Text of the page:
Time is often equated to the change of a variable dR. Mathematically, it can be expressed as dR/dt = constant rate of change, where dt denotes the change in time. One revolution of the Earth around the Sun defines a year. One complete rotation of Earth defines a day. The moving hands of clocks define hour, minute, and second. In these cases, the variable R is the angle of rotation. In short, the units of time are often defined by cyclic motions and their subdivisions. The accuracy in clocks has improved over the last 700 years until today (Figure 12a), an atomic clock known as NIST-7 is accurate to 10-9 second per day (Figure 13).
    Clock Accuracy
    Quartz Clock
    Atomic Clock Modern quartz clocks use the piezo-electric properties of the quartz crystal, which vibrates at a specific frequency when placed in an alternating electric current circuit. The induced "crystal current" (the oscillator) is amplified and used to operate an LED display or electrically actuated hands (see Figure 12b). The circuit advances the time display by 1 second for every 9,998,876,995 oscillations (Hz).

    Atomic clocks use the frequency of atomic emission to regulate a quartz crystal clock (see Figure 13). One second is now defined as 9,192,631,770 oscillation (the frequency of the atomic line emission) associated with the microwave from the hyperfine transition of cesium atoms. All types of design depend on the tuning of the microwave cavity to find the frequency,

    Figure 12 a, b Clocks [view large image a, b]

    Figure 13 Atomic Clock
    [view large image] [more image]

    which induces the maximum number of transitions between the hyperfine states. This is used as reference to measure error in the output frequency
    (to the clock). Any deviation of the output frequency (originated within the quartz oscillator) against this standard will be corrected by the Servo Control(see "more image" under Figure 13). The process is similar to the adjustment of the hand manually in the conventional wall clock by comparing it to a more accurate time piece.

    Atomic Clock Next Generation In the next generation atomic clock, the microwave cavity is replaced by the frequency comb, which generates a train of million laser pulses each one with a different frequency (in optical range). The frequency comb is used to probe a lattice of atoms cooled to microKelvin temperature. The sweep produced a profile (the bell curve in Figure 14a). Due correction is made according to the difference between the frequencies at the peak (corresponding to the most intense signal induced by one of the comb frequencies) and the actual output to the clock. It is claimed that this new model is ten times

    Figure 14a Atomic Clock, Next Generation [view large image]

    more accurate than the conventional atomic clock. One of the problems is synchronization, which is more difficult to achieve than the microwave signals from the older model.


    Mathematical Time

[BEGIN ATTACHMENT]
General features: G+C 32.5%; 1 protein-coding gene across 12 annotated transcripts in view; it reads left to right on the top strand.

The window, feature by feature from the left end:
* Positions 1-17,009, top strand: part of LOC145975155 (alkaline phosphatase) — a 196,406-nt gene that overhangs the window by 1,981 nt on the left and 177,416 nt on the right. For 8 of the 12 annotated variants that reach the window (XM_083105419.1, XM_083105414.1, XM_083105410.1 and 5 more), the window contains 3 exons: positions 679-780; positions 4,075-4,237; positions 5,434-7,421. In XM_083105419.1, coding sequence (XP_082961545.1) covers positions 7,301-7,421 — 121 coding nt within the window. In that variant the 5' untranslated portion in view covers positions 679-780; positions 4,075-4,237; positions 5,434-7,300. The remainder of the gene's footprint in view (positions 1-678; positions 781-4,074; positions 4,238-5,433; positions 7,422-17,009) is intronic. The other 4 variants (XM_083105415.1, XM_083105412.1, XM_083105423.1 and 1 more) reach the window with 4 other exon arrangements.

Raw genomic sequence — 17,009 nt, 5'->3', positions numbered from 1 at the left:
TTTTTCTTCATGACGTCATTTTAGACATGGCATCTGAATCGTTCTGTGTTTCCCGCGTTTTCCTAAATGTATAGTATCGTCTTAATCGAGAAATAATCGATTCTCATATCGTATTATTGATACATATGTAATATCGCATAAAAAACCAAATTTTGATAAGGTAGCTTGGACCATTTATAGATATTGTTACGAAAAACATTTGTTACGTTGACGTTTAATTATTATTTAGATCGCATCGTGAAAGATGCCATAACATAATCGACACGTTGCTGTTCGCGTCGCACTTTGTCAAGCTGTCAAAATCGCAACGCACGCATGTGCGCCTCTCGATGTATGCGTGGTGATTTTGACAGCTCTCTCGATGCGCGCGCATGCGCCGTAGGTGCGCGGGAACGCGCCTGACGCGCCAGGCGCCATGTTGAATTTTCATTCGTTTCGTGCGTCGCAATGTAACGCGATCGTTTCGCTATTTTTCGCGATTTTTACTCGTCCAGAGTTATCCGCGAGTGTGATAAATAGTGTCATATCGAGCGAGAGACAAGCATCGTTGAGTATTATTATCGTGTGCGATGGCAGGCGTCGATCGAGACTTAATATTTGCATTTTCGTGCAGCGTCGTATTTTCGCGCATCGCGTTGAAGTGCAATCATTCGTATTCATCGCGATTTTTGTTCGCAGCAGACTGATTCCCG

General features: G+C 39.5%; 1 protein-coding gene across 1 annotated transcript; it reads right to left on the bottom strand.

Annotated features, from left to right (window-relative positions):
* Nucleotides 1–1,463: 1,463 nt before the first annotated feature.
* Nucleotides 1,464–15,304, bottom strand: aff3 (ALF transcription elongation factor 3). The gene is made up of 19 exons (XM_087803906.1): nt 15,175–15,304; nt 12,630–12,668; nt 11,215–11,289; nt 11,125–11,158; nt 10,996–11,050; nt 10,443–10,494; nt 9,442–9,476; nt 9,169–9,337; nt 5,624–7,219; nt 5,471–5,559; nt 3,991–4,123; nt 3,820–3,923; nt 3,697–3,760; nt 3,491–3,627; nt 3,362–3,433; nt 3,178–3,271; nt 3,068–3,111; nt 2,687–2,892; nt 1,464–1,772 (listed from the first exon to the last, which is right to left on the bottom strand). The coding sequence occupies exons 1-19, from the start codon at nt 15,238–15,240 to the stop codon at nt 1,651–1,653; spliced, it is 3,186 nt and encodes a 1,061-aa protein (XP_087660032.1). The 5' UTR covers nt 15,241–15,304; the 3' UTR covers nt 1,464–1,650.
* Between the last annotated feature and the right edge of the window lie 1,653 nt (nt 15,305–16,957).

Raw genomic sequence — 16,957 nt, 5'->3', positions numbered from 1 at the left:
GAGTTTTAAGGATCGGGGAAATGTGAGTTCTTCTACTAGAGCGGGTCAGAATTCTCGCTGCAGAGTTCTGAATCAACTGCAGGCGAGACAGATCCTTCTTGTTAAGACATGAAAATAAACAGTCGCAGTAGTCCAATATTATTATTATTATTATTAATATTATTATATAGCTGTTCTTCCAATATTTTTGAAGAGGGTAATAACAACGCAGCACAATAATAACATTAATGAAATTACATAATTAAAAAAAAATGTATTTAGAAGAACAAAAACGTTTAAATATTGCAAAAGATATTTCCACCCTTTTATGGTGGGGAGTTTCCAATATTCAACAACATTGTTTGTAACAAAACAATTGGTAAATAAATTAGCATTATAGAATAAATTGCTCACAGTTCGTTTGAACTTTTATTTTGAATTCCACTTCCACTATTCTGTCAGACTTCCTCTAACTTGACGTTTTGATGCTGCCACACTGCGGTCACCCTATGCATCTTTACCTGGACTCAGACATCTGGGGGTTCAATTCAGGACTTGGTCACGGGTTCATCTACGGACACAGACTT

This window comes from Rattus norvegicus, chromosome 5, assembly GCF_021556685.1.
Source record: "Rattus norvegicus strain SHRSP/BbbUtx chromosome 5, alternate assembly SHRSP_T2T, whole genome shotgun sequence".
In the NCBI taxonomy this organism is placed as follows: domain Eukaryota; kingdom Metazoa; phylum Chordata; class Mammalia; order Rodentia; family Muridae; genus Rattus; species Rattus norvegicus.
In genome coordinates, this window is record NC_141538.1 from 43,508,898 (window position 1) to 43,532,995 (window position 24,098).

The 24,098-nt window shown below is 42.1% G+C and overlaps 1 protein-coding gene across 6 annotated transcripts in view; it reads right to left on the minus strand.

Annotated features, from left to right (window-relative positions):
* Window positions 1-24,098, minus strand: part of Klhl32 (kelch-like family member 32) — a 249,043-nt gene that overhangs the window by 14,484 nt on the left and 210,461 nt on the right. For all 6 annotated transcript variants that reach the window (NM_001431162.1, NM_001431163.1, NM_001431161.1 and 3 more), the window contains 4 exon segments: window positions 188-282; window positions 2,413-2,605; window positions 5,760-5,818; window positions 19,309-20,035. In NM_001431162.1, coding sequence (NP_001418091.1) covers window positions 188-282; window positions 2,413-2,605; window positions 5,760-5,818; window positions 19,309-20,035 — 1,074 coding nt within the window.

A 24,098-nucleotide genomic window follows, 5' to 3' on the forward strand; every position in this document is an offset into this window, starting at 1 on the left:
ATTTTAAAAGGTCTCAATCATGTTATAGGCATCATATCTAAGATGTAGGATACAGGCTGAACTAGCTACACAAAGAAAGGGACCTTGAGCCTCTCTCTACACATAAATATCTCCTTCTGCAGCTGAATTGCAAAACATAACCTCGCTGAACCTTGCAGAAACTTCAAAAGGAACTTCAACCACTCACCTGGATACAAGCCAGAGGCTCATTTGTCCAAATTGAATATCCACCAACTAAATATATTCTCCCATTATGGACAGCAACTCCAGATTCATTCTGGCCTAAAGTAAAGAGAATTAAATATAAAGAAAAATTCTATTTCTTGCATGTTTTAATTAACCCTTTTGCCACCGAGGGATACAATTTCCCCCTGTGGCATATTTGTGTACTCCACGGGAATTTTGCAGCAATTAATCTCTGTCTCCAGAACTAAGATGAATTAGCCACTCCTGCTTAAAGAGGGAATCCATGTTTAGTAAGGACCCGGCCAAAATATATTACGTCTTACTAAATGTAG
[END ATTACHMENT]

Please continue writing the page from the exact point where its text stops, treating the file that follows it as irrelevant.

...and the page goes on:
The crucial difference between Classical Mechanics and Special Relativity is the appearance of the velocity of light c in two inertial frames moving with constant velocity V relative to each other (Figures 14b and 14c). In classical mechanics time ticks at the same pace in the two reference frames while the velocity of light appears to be different, i.e., it has a value c with respect to one frame and a different value c' = c - V with respect to the other one. Such view has been proved to be wrong by experiments, which show that the velocity of light is the same in all inertial frames. The novel concept reveals many unusual phenomena such as shorten of length and dilation of time as V c. They are the consequence of trying to reconcile the following two equations :

    Classical Mechanics Special Relativity x2 + y2 + z2 = c2 t2 or
    x2 + y2 + z2 - c2 t2 = 0     (for an observer in the S frame) ---------- (1)

    x'2 + y'2 + z'2 = c2 t'2 or
    x'2 + y'2 + z'2 - c2 t'2 = 0     (for an observer in the S' frame) ---------- (2)

    Figure 14b Classical Mechanics [view large image]

    Figure 14c Special Relativity [view large image]

    Thus, the simple Galilean transformation between inertial frames :
    x' = x - Vt, is replaced by the Lorentz transformations (Figures 14b, 14c):

    x' = [x - (V/c)ct] / (1 - V2/c2)1/2,    y' = y,    z' = z,    ct' = [ct - (V/c)x] / (1 - V2/c2)1/2 ---------- (3)
    Black Hole In general relativity, time or actually i ct attains an equal footing with the spatial coordinates and denoted as x4 = i ct. Space and time are merged together called space-time. For example, the space-time interval for a particle is expressed in the form : -ds2 = gdxdx where and are the indices running from 1 to 4. In particular, the space-time interval for a point mass M in spherical coordinates is :
    -ds2 = -(1 - 2GM/c2r) c2dt2 + dr2 / (1 - 2GM/c2r) + r2 ( d2+sin2 d2) ---------- (4)
    in which g44 = (1 - 2GM/c2r), g11 = 1/(1 - 2GM/c2r), g22 = r2, g33 = r2 sin2.
    For the case when r = 2GM/c2, g44 = 0, while g11 . This is the Schwarzschild radius or event horizon

    Figure 14e Black Hole